The latest World Economic Outlook of the IMF has just been issued.

Low inflation is in the air …

Even if it looks disconnected from our daily market considerations, it has a deep impact on the overall macro and policy environment.

Inflation, unemployment and wages

Please consider the 2nd chapter of the Outlook, “Recent wage dynamics in advanced economies: drivers and implications”, or its summarized version by the IMF Blog : “The Disconnect Between Unemployment and Wages”.

 

From the blog:
(emphasis added)

“Our research in the October 2017 World Economic Outlook sheds light on the sources of subdued nominal wage growth in advanced economies since the Great Recession. Understanding the drivers of the disconnect between unemployment and wages is important not only for macroeconomic policy, but also for prospects of reducing income inequality and enhancing workers’ security.

 

The Phillips Curve, revisited

Where does the famous Phillips Curve disconnect come from according to the IMF ?
From the outlook, chapter 2:

 

“This chapter finds that the bulk of the wage slowdown can be explained by labor market slack(both headline unemployment and underutilization of labor in the form of involuntary part-time employment), inflation expectations, and trend productivity growth.”

 

“Common factors—beyond slack, productivity, and price inflation—have also exerted downward pressure on wages in recent years, suggesting that the synchronized nature of excess capacity across countries may have amplified its effects.”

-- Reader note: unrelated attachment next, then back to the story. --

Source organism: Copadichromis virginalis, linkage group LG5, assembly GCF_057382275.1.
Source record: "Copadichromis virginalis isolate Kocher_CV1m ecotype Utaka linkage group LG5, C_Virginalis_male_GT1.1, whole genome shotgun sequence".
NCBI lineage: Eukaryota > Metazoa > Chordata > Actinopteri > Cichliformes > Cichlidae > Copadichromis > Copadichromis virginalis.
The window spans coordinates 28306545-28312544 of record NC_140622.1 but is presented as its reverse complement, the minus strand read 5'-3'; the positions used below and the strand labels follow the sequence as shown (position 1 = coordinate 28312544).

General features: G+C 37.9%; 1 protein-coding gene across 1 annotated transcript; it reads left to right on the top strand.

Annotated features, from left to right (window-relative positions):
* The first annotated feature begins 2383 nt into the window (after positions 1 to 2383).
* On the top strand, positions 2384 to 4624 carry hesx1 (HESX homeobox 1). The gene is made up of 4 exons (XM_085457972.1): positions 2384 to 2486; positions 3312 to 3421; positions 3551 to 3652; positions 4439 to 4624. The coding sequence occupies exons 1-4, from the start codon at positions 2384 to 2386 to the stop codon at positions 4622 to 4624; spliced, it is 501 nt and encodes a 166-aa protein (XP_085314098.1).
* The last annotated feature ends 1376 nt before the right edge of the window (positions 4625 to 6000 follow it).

Or from the blog :

“Our research further indicates that sluggish wage growth has occurred in a context of broader changes in the labor market. The increase in involuntary part-time employment itself, for example, is in part explained by cyclically-weak demand.

 

And – unsurprisingly – the IMF conclusion is … even more policies :

 

“Assessing the true degree of slack beyond measured headline unemployment rates will be important when judging the appropriate pace of exit from accommodative monetary policies.

 

“Wage growth is therefore unlikely to pick up until slack diminishes meaningfully—an outcome that requires continued accommodative policies to boost aggregate demand.

 

Policymakers may therefore need to enhance efforts to address the vulnerabilities that part-time workers face. Examples of possible measures include broadening minimum wage coverage where it does not currently include part-time workers; securing parity with full-time workers by extending pro-rated annual, family, and sick leave; and strengthening secondary and tertiary education to upgrade skills over the longer term.“

 

Low inflation – so what ?

 

Indeed, your preferred hypothesis behind low productivity growth, low aggregate demand and low trade activity will certainly condition your future reading of the macroeconomic environment.

 

And this corollary question left to your sagacity: if inflation remains low, why should interest rates increase ?

 

Jacques

 

A bog about finance

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